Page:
• Portia says:

    That’s such an uplifting post March. Glad all the rents are pretty much done and the place looks fantastic.
    Portia xx

  • Mals86 says:

    I swam competitively in middle/high school. I wasn’t very good, but I enjoyed it. Fast forward: the CEO and I didn’t have the cash to provide pool membership for our kids (hey, that’s farm life, $1.2 million in assets and $38 in the bank) when they were young. Now that we could do it, they’re not interested. I still walk into the Y and smell chlorine and sigh with pleasure.

  • HeidiC says:

    I love your spaces, and that love smells like old books to you. I have bajillions of books, so I hope my son feels the same way someday.

  • Tiara says:

    I really need to stop jumping to conclusions. “Sometimes Love Smells Like Dust” then you’re off to Hershey Park. I’m thinking Hershey Park is that dusty? They all got dusty but the trip was so great her loving trip memories will be of dust?! Way off the mark. Jeesh. How wonderful to still have scent memories of your dad and childhood home with you daily. May they last forever. I’ve been taking my grandchildren to our local pool on the weekends and the chlorine smell brings back memories of summers past. Towels dried in the sunshine and sun warmed skin. I miss the smell of Dad’s Sea and Ski lotion plus Mom’s Ban de Soleil gel.

  • cinnamon says:

    Your living room is gorgeous. Especially like the dining table. I have crystal of various types from the maternal line (much of which survived the Nazis throwing stuff around on Kristalnacht). As to the smells of childhood, the three that stick are my mother’s Jean Nate, and the scents of pine and creosote from teenagerhood. I haven’t smelled JN in years, but get the pine from walks on the local common with the dog each morning and the creosote from my garden shed.

    • March says:

      Thank you! I found that table on Craigslist for a song and it could not make me any happier! The decor of this house is sort of …. an allergic reaction to the ex-home of the ex-marriage, which was much more sedate and formal, I think the ex would hate this place, lol. Not serious enough. What a beautiful story about your crystal, I am glad you have it.

    • March says:

      Also fond memories of Jean Nate, I think I can pull it up in my head right now…. my high school boyfriend’s grandmother wore it, and our next door neighbor growing up. She used to sell Georgia peaches out of her garage in summer. The scent memory is Jean Nate, peaches, and notes of musty garage. Great combination.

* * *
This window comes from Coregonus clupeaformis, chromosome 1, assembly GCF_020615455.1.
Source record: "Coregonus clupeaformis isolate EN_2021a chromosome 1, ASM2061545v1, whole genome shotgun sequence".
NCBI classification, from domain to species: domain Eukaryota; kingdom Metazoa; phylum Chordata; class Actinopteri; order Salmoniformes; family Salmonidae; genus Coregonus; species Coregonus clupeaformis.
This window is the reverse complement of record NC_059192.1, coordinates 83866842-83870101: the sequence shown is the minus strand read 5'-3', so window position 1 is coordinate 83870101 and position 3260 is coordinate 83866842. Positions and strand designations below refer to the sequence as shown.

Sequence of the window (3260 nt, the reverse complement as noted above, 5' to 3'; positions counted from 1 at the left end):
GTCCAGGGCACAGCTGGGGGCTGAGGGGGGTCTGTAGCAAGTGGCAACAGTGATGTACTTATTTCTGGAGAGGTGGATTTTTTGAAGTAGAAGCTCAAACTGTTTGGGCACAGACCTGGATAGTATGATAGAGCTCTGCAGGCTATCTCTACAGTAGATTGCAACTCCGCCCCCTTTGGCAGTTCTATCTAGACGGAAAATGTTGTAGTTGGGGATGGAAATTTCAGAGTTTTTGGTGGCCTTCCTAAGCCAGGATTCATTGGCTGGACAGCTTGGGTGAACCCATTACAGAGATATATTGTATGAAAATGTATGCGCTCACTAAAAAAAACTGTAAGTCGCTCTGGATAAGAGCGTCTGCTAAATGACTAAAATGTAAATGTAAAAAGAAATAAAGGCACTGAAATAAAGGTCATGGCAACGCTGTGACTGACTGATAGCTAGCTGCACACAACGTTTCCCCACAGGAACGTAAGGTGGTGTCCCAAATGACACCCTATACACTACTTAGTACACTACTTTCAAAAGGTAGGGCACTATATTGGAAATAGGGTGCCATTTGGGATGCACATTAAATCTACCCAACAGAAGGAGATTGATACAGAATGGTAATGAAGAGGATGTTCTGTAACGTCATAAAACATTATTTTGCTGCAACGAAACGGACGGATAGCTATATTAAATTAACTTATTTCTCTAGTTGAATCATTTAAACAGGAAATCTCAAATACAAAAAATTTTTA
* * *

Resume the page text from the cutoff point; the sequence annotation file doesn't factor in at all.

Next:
• cinnamon says:

        Will reply to both of comments here: I think I need to visit a pharmacy and smell JN again. Craig’s List. Never used it. Interesting what you say about a change to decor post split. My ex wanted the matching dishes which was fine with me. I now have a mishmash of crockery in different patterns. None of the glasses match. Only matching groupings I have are red and white wine glasses from Williams Sonoma. Oddly, it pleases me that they match, but I wouldn’t want anything else to.

  • dinazad says:

    Years ago, when I first returned to Munich after many years, I was walking through the English Garden and I smelled my childhood: a peculiar mix of dust and unaired rooms, perhaps with a tinge of mildew. The historic carousel which I had loved as a child (! The smell itself may not be very nice, but it made me incredibly happy to find the carousel still there. Sometimes the scent of dust can really be a joyful thing.

    Your house looks lovely, by the way!

    • March says:

      Thank you! And isn’t it lovely to find a smell that brings you such happy memories? Even if the smell itself might not be everyone’s cup of tea…. actually I think carousels have that smell in general, the really old ones. The one at Hersheypark definitely has that smell of dust, oil, old wood and mildew, in the best possible way.

  • MrsDalloway says:

    The room looks great! And that’s really lovely about the smell.